In Memory of Major Robert Gregory


NOW that we’re almost settled in our house    
I’ll name the friends that cannot sup with us    
Beside a fire of turf in the ancient tower,    
And having talked to some late hour    
Climb up the narrow winding stair to bed:            
Discoverers of forgotten truth    
Or mere companions of my youth,    
All, all are in my thoughts to-night, being dead.    


Always we’d have the new friend meet the old,    
And we are hurt if either friend seem cold,    
And there is salt to lengthen out the smart    
In the affections of our heart,    
And quarrels are blown up upon that head;    
But not a friend that I would bring    
This night can set us quarrelling,    
For all that come into my mind are dead.    


Lionel Johnson comes the first to mind,    
That loved his learning better than mankind,    
Though courteous to the worst; much falling he    
Brooded upon sanctity    
Till all his Greek and Latin learning seemed    
A long blast upon the horn that brought    
A little nearer to his thought    
A measureless consummation that he dreamed.    


And that enquiring man John Synge comes next,    
That dying chose the living world for text    
And never could have rested in the tomb    
But that, long travelling, he had come    
Towards nightfall upon certain set apart    
In a most desolate stony place,    
Towards nightfall upon a race    
Passionate and simple like his heart.    


And then I think of old George Pollexfen,    
In muscular youth well known to Mayo men    
For horsemanship at meets or at racecourses,    
That could have shown how purebred horses    
And solid men, for all their passion, live    
But as the outrageous stars incline    
By opposition, square and trine;    
Having grown sluggish and contemplative.


They were my close companions many a year,    
A portion of my mind and life, as it were,    
And now their breathless faces seem to look    
Out of some old picture-book;    
I am accustomed to their lack of breath,  
But not that my dear friend’s dear son,    
Our Sidney and our perfect man,    
Could share in that discourtesy of death.    


For all things the delighted eye now sees    
Were loved by him; the old storm-broken trees
That cast their shadows upon road and bridge;    
The tower set on the stream’s edge;    
The ford where drinking cattle make a stir    
Nightly, and startled by that sound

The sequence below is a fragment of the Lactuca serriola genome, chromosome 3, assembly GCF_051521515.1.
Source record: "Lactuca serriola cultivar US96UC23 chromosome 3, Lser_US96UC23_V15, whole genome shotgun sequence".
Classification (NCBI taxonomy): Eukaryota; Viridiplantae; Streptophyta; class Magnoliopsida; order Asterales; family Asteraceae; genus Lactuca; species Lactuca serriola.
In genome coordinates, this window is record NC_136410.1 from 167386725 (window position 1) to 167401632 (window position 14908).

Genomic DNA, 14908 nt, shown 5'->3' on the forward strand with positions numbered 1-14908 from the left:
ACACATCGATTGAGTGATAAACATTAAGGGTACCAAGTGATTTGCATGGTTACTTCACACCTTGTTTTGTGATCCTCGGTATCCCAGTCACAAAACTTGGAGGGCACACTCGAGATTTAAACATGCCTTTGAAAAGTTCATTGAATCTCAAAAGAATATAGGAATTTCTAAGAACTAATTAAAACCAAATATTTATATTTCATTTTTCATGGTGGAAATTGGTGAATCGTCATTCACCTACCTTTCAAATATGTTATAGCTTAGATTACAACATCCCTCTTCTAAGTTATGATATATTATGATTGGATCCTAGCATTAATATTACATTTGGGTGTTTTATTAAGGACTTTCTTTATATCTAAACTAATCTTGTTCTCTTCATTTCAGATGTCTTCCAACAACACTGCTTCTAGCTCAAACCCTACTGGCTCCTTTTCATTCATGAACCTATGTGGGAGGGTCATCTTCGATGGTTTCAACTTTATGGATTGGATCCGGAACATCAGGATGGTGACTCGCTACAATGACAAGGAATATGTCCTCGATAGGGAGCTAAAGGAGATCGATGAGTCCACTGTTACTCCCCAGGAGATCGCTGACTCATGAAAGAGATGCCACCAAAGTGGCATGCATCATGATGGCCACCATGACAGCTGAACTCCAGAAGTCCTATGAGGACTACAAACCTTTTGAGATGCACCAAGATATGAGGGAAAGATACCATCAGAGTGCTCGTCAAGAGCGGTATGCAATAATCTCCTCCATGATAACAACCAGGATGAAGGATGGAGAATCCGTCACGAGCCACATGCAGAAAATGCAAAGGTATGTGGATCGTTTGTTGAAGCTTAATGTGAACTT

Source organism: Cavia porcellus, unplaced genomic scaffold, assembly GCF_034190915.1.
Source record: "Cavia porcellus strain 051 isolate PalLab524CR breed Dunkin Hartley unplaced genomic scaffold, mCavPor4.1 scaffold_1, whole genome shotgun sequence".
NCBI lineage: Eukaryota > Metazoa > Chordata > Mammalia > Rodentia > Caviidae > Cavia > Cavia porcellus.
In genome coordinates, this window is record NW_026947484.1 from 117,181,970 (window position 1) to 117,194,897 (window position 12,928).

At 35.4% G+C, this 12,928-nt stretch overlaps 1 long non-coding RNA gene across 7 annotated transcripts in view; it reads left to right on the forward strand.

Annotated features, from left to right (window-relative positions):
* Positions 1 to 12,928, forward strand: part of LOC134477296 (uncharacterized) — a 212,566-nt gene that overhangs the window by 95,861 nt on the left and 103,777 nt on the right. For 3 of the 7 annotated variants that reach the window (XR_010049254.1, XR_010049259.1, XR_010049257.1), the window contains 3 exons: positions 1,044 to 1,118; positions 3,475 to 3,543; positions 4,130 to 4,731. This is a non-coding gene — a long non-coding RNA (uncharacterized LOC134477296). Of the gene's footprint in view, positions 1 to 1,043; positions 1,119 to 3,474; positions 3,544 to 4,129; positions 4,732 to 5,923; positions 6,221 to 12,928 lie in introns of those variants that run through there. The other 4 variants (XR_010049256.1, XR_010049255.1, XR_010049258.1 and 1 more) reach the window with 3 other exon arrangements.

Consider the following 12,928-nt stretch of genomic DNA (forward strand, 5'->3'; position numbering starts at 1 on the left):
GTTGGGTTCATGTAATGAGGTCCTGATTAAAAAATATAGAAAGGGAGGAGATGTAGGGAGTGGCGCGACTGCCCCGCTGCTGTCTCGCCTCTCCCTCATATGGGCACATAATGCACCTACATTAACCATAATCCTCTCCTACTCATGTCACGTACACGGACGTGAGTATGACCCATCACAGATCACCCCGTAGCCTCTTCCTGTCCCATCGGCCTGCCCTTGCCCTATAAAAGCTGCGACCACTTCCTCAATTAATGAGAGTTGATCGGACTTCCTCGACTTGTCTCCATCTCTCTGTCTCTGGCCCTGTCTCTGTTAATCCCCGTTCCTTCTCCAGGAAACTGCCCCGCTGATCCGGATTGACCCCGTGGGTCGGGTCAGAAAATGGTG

The water-hen must change her ground;  
He might have been your heartiest welcomer.    


When with the Galway foxhounds he would ride    
From Castle Taylor to the Roxborough side    
Or Esserkelly plain, few kept his pace;    
At Mooneen he had leaped a place    
So perilous that half the astonished meet    
Had shut their eyes, and where was it    
He rode a race without a bit?    
And yet his mind outran the horses’ feet.    


We dreamed that a great painter had been born  
To cold Clare rock and Galway rock and thorn,    
To that stern colour and that delicate line    
That are our secret discipline    
Wherein the gazing heart doubles her might.    
Soldier, scholar, horseman, he,  
And yet he had the intensity    
To have published all to be a world’s delight.    


What other could so well have counselled us    
In all lovely intricacies of a house    
As he that practised or that understood
All work in metal or in wood,    
In moulded plaster or in carven stone?    
Soldier, scholar, horseman, he,    
And all he did done perfectly    
As though he had but that one trade alone.


Some burn damp fagots, others may consume    
The entire combustible world in one small room    
As though dried straw, and if we turn about    
The bare chimney is gone black out    
Because the work had finished in that flare.  
Soldier, scholar, horseman, he,    
As ’twere all life’s epitome.    
What made us dream that he could comb grey hair?    


I had thought, seeing how bitter is that wind    
That shakes the shutter, to have brought to mind  
All those that manhood tried, or childhood loved,    
Or boyish intellect approved,    
With some appropriate commentary on each;    
Until imagination brought    
A fitter welcome; but a thought
Of that late death took all my heart for speech.
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